This op-ed was originally published in The Hill.
The surging COVID-19 delta variant is sending thousands of people to the hospital, killing others, and straining several states' hospital systems to their breaking point. The climate crisis is hurting people, communities and countries as we write this piece, with apocalyptic wildfires, crippling droughts and raging floodwaters. Systemic racism continues unabated, leading to vast economic and environmental injustices. It's beyond time for urgent action, but to get there, the federal government must reform the opaque, biased method it uses to evaluate our nation's public health, economic and environmental protections.
The day President Joe Biden took office, he ordered executive branch agencies to evaluate and reform the regulatory review process to “ensure swift and effective Federal action” to address the urgent problems we currently face. The administration is unlikely to live up to this goal unless the White House addresses the hyper-technical form of cost-benefit analysis that is the centerpiece of this process.
The ongoing national reckoning with racism has prompted widespread scrutiny of many institutions, including the White House's centralized regulatory review process led by the Office of Information and Regulatory Affairs (OIRA). The relentless focus on cost-benefit analysis in regulatory review …
This op-ed originally ran in The Regulatory Review. Reprinted with permission.
To paraphrase French economist Thomas Piketty, the task of evaluating new regulations is too important to leave to just economists. Yet, since the 1980s, White House-supervised regulatory impact analysis has privileged economic efficiency as the primary and often only legitimate objective of federal regulation. The regulatory reform initiative launched by President Joseph R. Biden on his first day in office creates an opportunity to reorient regulatory analysis in ways that both reformers and the public support.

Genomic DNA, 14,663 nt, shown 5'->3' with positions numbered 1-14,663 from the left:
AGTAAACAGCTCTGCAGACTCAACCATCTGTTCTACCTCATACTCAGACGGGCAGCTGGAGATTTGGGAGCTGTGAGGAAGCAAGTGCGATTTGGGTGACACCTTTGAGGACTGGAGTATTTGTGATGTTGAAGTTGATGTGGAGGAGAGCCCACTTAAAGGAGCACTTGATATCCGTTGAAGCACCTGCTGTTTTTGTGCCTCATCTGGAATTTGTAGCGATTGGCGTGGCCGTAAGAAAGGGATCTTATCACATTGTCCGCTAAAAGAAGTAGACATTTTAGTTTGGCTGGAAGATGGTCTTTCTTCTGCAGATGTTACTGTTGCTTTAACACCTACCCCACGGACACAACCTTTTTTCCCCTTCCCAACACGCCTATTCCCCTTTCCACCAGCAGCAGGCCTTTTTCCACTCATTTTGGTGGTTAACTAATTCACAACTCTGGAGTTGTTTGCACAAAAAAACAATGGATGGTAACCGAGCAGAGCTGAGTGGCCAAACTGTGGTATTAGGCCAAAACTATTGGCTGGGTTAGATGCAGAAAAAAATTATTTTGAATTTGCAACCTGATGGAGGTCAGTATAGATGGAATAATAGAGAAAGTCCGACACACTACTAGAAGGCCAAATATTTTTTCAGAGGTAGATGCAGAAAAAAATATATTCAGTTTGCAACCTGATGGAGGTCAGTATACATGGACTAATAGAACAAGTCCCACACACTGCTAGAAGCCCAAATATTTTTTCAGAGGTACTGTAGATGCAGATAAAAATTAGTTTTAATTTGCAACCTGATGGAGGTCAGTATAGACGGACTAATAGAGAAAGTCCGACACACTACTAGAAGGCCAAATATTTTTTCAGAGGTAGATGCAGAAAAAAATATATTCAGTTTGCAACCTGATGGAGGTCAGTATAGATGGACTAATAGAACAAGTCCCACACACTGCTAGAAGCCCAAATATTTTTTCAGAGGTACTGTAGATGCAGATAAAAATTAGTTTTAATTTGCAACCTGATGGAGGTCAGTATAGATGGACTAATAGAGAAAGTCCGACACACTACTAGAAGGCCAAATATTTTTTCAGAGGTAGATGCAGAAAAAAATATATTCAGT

Far from a monolithic concept, cost-benefit analysis encompasses a wide range of approaches and techniques, all with their own theoretical underpinnings and ethical commitments. Indeed, the current version of cost-benefit analysis is grounded in the conservative discipline of welfare economics and seeks …
Originally published in The Regulatory Review. Reprinted with permission.
By even cost-benefit analysis — the most biased metric — regulations are improving America, producing benefits that exceed costs by a ratio of as much as 12-to-1, according to the most recent figures from the Trump Administration. Of course, those numbers barely scratch the surface of what regulations actually "do."
Thanks in part to the Clean Air Act, for example, the median concentration of lead in the blood of children between one and five years old decreased 93 percent between 1976 and 2012. The Endangered Species Act was instrumental in bringing the iconic bald eagle back from the brink of extinction. And the Occupational Safety and Health Administration's regulations helped reduce worker fatality rates from 18 deaths per 100,000 workers in 1970 to four deaths per 100,000 workers in 2006.
Given the enormous success of regulations, you …